How amazing C#/.Net is? Part 2

These “cool” (but less well-known) things help make the code faster; it is easier to read and understand.

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Photo by Shahadat Rahman on Unsplash

Welcome back to part 2 of the Amazing C# article. You can review part 1 here.

1. Optional Parameters

Many of you will not know what optional parameters are (I know it from C ++, but recently I know that C # also has =)). Assuming there are no optional parameters, we want to run the Add functions as follows:

Add(1, 2);
Add(1, 2, 3.5);
Add(1, 2, 3.5, "Hello");
Add(1, 2, true);

We need to overwrite the Add function overload 4 times.

public int Add(int num1, int num2)
public int Add(int num1, int num2, double num3)
public int Add(int num1, int num2, double num3, string num4)
public int Add(int num1, int num2, bool bol)

Extremely annoying and time-consuming, right? With optional parameters, we can write a function that takes all of the parameters and specify one of the parameters as optional. Otherwise, it will use the default value:

public int Add (int num1, int num2,
double num3 = 0, string num4 = "", bool bol = true)

// Add statement (1, 2, true) ;, because skip num3 and num4, we will call
Add (1, 2, bol: false);

// The following 2 statements will be equivalent.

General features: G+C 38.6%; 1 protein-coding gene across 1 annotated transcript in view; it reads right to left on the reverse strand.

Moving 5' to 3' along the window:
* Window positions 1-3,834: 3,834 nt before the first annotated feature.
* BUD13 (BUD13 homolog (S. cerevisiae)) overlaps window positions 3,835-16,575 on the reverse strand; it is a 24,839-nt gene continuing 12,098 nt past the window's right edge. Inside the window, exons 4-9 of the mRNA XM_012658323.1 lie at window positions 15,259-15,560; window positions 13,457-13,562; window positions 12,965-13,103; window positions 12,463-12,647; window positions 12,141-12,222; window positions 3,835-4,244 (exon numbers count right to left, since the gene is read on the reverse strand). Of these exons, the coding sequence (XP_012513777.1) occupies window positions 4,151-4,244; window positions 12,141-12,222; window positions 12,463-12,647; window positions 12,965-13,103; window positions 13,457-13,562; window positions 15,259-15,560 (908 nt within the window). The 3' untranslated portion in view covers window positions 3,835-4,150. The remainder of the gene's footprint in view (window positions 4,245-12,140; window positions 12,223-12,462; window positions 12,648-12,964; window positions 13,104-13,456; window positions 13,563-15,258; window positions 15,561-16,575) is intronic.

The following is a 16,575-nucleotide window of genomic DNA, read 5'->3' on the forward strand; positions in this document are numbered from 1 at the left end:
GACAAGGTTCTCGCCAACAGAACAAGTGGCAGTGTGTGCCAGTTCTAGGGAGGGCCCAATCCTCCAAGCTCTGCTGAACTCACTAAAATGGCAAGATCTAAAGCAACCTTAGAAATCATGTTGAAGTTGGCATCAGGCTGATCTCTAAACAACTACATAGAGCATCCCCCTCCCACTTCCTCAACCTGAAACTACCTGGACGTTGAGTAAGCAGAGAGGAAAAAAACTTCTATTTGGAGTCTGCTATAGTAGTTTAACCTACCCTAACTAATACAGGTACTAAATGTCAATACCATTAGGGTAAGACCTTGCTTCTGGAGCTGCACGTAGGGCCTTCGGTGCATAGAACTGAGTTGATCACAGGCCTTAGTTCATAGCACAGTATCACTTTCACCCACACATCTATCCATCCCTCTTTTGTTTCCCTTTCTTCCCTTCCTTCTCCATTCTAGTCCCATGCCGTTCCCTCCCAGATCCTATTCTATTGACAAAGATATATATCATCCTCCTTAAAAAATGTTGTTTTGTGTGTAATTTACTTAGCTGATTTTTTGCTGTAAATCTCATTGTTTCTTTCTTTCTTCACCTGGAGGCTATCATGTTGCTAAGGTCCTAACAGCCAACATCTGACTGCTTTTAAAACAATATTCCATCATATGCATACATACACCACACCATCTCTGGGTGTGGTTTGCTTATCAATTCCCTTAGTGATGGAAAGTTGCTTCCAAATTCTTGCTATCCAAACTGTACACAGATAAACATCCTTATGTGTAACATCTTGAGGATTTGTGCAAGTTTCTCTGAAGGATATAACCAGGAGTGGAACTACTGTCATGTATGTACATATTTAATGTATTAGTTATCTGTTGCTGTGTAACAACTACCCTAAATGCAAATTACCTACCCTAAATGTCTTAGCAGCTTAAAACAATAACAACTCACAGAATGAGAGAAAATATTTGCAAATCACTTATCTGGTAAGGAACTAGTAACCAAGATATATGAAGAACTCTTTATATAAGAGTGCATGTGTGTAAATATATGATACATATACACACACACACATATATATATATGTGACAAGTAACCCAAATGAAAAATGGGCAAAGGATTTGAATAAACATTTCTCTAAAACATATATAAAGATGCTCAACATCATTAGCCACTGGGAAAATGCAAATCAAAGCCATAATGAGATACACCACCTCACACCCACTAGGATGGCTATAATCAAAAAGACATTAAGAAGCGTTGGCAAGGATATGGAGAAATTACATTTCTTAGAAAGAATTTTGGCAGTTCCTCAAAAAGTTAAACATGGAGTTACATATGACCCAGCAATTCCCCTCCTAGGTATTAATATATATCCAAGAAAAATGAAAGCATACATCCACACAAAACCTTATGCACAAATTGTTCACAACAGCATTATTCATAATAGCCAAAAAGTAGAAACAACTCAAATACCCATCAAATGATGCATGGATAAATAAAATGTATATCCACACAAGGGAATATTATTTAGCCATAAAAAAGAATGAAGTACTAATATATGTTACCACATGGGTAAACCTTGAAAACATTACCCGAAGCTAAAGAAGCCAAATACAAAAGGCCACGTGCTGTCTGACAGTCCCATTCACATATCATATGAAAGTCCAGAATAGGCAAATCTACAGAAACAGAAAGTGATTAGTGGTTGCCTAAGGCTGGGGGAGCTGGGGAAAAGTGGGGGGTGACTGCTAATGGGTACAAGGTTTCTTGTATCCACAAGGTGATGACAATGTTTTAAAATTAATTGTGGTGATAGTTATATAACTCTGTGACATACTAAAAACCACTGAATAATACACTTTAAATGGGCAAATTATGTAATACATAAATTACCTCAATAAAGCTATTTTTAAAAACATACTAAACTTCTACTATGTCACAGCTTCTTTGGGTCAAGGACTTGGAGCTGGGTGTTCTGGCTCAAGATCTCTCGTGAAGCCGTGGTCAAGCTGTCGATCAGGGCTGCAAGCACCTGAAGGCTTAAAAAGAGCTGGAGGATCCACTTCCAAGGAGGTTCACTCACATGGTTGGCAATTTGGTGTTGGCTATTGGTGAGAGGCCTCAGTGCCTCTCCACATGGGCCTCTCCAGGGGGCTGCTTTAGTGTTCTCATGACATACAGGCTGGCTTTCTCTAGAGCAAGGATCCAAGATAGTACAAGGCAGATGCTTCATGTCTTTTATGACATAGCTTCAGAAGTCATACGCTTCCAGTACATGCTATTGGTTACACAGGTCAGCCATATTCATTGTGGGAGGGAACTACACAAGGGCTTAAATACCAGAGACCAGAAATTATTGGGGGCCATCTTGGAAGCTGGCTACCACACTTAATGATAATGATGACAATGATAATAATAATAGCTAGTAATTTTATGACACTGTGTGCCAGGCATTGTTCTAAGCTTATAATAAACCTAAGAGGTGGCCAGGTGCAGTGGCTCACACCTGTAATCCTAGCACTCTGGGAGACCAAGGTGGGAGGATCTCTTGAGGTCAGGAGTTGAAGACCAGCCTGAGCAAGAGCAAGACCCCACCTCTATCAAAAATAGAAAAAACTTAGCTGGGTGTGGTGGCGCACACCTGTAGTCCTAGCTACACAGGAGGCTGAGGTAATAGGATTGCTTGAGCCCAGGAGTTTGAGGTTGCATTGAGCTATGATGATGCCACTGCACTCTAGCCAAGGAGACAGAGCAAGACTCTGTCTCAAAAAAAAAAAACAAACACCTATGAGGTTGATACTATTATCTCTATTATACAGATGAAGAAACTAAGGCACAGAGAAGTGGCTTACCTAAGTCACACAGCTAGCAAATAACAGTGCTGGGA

// When we do not pass num3, num4, they will use the default value
Add (1, 2);
Add (1, 2, 0, "", true);

If you have learned C ++, it does not matter with this concept. As you can see, it saves us a lot of coding time.

2. Anonymous Type

As mentioned in Part 1, Anonymous Type is beneficial in many cases. Suppose we have 1 Student class with 10 properties.

public class Student
public string Name { get; set; }
public int Age { get; set; }
public string Name2 { get; set; }
public int Age2 { get; set; }
public string Field1 { get; set; }
public string Field2 { get; set; }
public string Field3 { get; set; }
public string Field4 { get; set; }
public string Field5 { get; set; }
public string Field6 { get; set; }

In case we want to get 2 fields, Name and Age of Student, to serialize to JSON for brevity, we write the following code.

List <Student> students = new List <Student> ();
var stu = students.Select (st => new {Name = st.Name, Age = st.Age});
// Or more concisely
stu = students.Select (st => new {st.Name, st.Age});

The received Anonymous object will be an object with 2 properties: Name and Age. This object also implements the Equals () function so that we can compare these 2 objects easily. However, we also need to be careful with some cases of “equal but not equal.

var a = new {Name = "Hoang", Age = 10};
var b = new {Name = "Hoang", Age = 10};
Console.WriteLine (a == b); // True

// Be careful of the following cases
var c = new {Name = "Hoang", Age = 10};
var d = new {Name = "Hoang", Age = 10.2};
var e = new {Age = 10, Name = "Hoang",};
Console.WriteLine (c == d); // No compile, error
Console.WriteLine (c == e); // No compile, error

3. Tuple